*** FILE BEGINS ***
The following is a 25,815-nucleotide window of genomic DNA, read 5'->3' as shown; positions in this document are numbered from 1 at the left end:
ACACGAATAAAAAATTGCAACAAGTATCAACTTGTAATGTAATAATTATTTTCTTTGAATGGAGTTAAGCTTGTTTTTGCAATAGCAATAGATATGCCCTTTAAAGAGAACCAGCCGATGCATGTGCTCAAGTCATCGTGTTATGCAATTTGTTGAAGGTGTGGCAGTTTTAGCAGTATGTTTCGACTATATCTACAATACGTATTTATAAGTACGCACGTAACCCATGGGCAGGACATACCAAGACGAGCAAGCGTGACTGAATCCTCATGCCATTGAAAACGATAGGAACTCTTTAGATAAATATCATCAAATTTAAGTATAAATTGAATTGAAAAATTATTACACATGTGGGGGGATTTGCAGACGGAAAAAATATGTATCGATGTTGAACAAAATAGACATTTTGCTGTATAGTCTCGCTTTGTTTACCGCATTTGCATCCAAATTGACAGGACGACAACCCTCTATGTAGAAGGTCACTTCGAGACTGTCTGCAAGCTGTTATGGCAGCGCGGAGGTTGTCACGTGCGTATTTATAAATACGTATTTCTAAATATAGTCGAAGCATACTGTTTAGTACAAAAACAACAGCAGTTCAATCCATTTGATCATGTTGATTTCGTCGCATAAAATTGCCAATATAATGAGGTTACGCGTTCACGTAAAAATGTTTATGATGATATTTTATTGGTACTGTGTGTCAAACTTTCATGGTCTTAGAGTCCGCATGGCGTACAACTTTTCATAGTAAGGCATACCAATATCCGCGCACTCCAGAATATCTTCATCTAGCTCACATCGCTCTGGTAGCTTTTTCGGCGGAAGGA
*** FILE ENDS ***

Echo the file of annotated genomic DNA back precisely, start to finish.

The following is a 25,815-nucleotide window of genomic DNA, read 5'->3' as shown; positions in this document are numbered from 1 at the left end:
ACACGAATAAAAAATTGCAACAAGTATCAACTTGTAATGTAATAATTATTTTCTTTGAATGGAGTTAAGCTTGTTTTTGCAATAGCAATAGATATGCCCTTTAAAGAGAACCAGCCGATGCATGTGCTCAAGTCATCGTGTTATGCAATTTGTTGAAGGTGTGGCAGTTTTAGCAGTATGTTTCGACTATATCTACAATACGTATTTATAAGTACGCACGTAACCCATGGGCAGGACATACCAAGACGAGCAAGCGTGACTGAATCCTCATGCCATTGAAAACGATAGGAACTCTTTAGATAAATATCATCAAATTTAAGTATAAATTGAATTGAAAAATTATTACACATGTGGGGGGATTTGCAGACGGAAAAAATATGTATCGATGTTGAACAAAATAGACATTTTGCTGTATAGTCTCGCTTTGTTTACCGCATTTGCATCCAAATTGACAGGACGACAACCCTCTATGTAGAAGGTCACTTCGAGACTGTCTGCAAGCTGTTATGGCAGCGCGGAGGTTGTCACGTGCGTATTTATAAATACGTATTTCTAAATATAGTCGAAGCATACTGTTTAGTACAAAAACAACAGCAGTTCAATCCATTTGATCATGTTGATTTCGTCGCATAAAATTGCCAATATAATGAGGTTACGCGTTCACGTAAAAATGTTTATGATGATATTTTATTGGTACTGTGTGTCAAACTTTCATGGTCTTAGAGTCCGCATGGCGTACAACTTTTCATAGTAAGGCATACCAATATCCGCGCACTCCAGAATATCTTCATCTAGCTCACATCGCTCTGGTAGCTTTTTCGGCGGAAGGA